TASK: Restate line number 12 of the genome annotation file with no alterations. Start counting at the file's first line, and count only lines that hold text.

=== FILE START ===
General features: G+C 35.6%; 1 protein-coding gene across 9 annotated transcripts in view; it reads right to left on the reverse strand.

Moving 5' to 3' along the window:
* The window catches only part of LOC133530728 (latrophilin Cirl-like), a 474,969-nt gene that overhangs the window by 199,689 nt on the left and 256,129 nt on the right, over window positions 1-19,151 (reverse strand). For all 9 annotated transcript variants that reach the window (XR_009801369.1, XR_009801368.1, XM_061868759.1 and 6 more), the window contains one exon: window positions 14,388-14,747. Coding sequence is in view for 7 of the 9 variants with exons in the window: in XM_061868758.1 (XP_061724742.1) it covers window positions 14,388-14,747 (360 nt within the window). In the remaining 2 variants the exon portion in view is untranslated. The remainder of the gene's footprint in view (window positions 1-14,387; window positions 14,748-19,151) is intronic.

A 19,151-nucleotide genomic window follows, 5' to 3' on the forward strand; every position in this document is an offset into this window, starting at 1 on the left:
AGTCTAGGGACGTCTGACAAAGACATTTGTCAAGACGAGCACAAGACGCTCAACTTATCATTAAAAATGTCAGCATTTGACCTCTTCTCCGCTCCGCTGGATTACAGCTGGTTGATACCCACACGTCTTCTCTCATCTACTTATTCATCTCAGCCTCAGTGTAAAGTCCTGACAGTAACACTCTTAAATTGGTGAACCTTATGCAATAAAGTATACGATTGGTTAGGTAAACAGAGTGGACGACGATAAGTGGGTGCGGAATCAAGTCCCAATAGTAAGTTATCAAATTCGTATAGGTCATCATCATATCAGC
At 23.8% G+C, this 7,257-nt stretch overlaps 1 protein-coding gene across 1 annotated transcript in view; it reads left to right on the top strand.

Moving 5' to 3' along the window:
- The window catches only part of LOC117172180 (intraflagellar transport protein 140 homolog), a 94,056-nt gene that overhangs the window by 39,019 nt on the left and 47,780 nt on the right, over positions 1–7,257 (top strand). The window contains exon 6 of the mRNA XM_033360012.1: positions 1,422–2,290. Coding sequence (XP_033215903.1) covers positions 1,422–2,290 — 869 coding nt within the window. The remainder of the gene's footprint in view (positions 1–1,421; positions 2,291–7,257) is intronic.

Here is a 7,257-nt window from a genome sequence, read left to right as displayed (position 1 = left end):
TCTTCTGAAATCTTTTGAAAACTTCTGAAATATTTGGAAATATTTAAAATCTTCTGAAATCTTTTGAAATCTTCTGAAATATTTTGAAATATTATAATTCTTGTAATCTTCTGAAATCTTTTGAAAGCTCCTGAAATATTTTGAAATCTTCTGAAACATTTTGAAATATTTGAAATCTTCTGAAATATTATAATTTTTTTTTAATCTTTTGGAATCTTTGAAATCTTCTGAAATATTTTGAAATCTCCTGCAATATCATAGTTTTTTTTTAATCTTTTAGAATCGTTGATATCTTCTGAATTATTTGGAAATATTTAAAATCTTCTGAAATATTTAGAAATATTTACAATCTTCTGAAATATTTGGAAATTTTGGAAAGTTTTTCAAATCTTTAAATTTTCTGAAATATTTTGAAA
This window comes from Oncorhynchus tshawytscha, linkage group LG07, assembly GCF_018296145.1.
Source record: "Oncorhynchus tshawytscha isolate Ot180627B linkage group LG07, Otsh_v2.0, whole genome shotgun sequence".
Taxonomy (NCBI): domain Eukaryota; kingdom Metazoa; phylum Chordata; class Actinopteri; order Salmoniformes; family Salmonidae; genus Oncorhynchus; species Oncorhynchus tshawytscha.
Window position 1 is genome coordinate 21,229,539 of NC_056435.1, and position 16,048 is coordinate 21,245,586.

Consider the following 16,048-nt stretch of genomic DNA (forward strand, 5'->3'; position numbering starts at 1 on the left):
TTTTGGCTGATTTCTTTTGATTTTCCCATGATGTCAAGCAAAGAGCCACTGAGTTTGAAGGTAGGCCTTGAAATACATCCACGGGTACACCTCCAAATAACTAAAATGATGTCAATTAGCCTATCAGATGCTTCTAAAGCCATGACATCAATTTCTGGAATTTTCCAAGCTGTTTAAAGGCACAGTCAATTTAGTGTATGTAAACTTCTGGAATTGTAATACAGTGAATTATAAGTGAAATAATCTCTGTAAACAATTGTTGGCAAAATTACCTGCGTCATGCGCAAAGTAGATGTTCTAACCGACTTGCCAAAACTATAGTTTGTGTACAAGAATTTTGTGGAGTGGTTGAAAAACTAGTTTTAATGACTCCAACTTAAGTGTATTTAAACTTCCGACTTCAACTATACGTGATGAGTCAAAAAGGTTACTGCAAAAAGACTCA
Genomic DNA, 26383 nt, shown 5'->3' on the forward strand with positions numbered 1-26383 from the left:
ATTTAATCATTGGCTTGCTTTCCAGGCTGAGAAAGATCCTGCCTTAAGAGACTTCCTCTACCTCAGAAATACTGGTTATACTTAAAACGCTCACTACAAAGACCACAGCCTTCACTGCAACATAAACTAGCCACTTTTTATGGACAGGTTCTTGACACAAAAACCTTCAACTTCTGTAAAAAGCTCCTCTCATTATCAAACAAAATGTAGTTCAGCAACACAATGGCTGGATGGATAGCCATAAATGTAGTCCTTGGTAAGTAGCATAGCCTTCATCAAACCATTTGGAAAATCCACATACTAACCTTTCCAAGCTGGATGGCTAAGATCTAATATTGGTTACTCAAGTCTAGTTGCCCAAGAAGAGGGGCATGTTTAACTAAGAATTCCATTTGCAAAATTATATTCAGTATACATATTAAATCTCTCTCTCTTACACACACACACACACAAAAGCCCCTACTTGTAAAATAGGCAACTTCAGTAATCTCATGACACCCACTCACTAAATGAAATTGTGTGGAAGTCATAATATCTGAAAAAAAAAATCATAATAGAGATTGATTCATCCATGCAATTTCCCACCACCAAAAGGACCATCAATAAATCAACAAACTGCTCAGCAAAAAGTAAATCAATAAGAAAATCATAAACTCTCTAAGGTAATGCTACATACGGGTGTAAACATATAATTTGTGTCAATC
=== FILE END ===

Source record: "Oncorhynchus tshawytscha isolate Ot180627B linkage group LG07, Otsh_v2.0, whole genome shotgun sequence".